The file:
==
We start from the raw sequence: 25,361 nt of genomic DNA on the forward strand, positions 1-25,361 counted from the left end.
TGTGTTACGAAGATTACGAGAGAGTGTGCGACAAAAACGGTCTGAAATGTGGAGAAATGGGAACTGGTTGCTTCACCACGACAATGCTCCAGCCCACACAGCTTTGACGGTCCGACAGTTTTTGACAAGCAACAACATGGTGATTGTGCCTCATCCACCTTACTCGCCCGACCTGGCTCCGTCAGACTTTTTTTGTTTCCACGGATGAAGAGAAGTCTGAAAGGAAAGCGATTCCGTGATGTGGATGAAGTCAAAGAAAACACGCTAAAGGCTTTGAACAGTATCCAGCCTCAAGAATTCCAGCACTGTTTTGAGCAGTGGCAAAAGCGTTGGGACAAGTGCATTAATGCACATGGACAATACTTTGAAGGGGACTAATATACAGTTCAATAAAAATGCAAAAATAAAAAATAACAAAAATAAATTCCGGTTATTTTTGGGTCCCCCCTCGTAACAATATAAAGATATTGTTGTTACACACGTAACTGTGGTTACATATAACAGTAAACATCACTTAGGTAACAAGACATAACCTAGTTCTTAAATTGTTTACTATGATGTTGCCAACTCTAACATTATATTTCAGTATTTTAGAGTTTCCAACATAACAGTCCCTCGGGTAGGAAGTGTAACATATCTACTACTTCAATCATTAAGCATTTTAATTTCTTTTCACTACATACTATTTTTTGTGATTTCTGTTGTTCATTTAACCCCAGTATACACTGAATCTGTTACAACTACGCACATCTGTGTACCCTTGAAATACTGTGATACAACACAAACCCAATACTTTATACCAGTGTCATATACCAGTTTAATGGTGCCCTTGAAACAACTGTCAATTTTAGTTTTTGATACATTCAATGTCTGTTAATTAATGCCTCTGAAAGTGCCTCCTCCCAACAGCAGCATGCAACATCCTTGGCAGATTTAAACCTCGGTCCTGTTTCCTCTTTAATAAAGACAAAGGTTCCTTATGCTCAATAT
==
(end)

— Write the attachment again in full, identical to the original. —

We start from the raw sequence: 25,361 nt of genomic DNA on the forward strand, positions 1-25,361 counted from the left end.
TGTGTTACGAAGATTACGAGAGAGTGTGCGACAAAAACGGTCTGAAATGTGGAGAAATGGGAACTGGTTGCTTCACCACGACAATGCTCCAGCCCACACAGCTTTGACGGTCCGACAGTTTTTGACAAGCAACAACATGGTGATTGTGCCTCATCCACCTTACTCGCCCGACCTGGCTCCGTCAGACTTTTTTTGTTTCCACGGATGAAGAGAAGTCTGAAAGGAAAGCGATTCCGTGATGTGGATGAAGTCAAAGAAAACACGCTAAAGGCTTTGAACAGTATCCAGCCTCAAGAATTCCAGCACTGTTTTGAGCAGTGGCAAAAGCGTTGGGACAAGTGCATTAATGCACATGGACAATACTTTGAAGGGGACTAATATACAGTTCAATAAAAATGCAAAAATAAAAAATAACAAAAATAAATTCCGGTTATTTTTGGGTCCCCCCTCGTAACAATATAAAGATATTGTTGTTACACACGTAACTGTGGTTACATATAACAGTAAACATCACTTAGGTAACAAGACATAACCTAGTTCTTAAATTGTTTACTATGATGTTGCCAACTCTAACATTATATTTCAGTATTTTAGAGTTTCCAACATAACAGTCCCTCGGGTAGGAAGTGTAACATATCTACTACTTCAATCATTAAGCATTTTAATTTCTTTTCACTACATACTATTTTTTGTGATTTCTGTTGTTCATTTAACCCCAGTATACACTGAATCTGTTACAACTACGCACATCTGTGTACCCTTGAAATACTGTGATACAACACAAACCCAATACTTTATACCAGTGTCATATACCAGTTTAATGGTGCCCTTGAAACAACTGTCAATTTTAGTTTTTGATACATTCAATGTCTGTTAATTAATGCCTCTGAAAGTGCCTCCTCCCAACAGCAGCATGCAACATCCTTGGCAGATTTAAACCTCGGTCCTGTTTCCTCTTTAATAAAGACAAAGGTTCCTTATGCTCAATAT